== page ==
Advanced Traveler Information Systems (ATIS) aim to supply drivers with individually tailored information. User optimal information provision pushes the road network closer to the theoretical state of User Equilibrium (UE) instead of the System Optimum (SO). We investigate the effects on individual route-choice and consequent collective traffic states of an SO-based ATIS in a mixed within-between group design laboratory experiment. The experiment examines how implicit cooperation between self-interested participants emerges on a simple binary road network by providing them information in the form of system optimally allocated route recommendations and extrinsic incentives for compliance. Collectively, the recommendations were found to be a necessary condition for cooperation. Additional incentives in the form of penalties and rewards for compliance allowed cooperation to emerge much more efficiently. Individually, participants adapt to the new information by adopting four different coping strategies. Analysis of response time suggests that complex signals that include information on the recommended route coupled with incentives for compliance will result in more deliberation and higher rates of compliance. The implications for the behavioral implications on ATIS design and implementation are further discussed.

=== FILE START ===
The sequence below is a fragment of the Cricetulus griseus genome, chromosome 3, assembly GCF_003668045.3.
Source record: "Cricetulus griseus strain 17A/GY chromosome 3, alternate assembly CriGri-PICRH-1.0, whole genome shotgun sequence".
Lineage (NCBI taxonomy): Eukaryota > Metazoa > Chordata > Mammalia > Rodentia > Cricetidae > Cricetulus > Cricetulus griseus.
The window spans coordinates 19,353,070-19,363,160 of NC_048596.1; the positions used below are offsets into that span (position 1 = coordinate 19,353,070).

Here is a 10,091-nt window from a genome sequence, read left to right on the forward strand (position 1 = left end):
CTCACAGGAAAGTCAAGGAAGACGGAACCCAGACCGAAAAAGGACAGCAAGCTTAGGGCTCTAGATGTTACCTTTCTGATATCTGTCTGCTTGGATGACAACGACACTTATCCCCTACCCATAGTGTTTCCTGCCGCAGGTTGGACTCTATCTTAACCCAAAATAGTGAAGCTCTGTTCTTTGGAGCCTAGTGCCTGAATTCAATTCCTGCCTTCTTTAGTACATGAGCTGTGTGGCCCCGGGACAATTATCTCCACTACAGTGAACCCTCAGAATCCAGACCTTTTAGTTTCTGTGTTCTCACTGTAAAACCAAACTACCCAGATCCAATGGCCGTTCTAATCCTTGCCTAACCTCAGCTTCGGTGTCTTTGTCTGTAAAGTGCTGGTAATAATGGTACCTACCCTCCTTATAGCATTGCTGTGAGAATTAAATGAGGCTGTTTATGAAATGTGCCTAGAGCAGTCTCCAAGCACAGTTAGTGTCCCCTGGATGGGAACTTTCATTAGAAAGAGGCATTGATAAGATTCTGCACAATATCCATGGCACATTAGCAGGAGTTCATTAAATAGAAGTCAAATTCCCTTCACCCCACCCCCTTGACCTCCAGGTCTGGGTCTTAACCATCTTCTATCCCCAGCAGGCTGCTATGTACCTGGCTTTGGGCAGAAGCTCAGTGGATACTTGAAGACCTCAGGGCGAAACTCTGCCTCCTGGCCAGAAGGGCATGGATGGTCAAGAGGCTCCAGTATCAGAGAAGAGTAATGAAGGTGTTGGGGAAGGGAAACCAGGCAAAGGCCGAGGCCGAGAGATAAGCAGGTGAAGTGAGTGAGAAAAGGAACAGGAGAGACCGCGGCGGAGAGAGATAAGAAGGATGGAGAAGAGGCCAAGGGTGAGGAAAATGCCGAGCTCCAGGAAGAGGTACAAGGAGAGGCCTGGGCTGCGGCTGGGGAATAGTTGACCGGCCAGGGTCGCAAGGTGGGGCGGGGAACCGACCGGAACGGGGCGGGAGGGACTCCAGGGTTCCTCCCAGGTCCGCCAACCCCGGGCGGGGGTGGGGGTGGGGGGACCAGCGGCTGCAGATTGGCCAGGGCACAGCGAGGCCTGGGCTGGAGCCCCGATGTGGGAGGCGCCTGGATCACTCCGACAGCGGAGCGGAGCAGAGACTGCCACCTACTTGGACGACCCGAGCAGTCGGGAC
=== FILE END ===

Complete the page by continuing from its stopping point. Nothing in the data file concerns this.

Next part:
|Number of pages||17|
|Journal||Transportation Research Part F: Traffic Psychology and Behaviour|
|State||Published - Nov 2018|
- Advanced Traveler Information Systems
- System optimum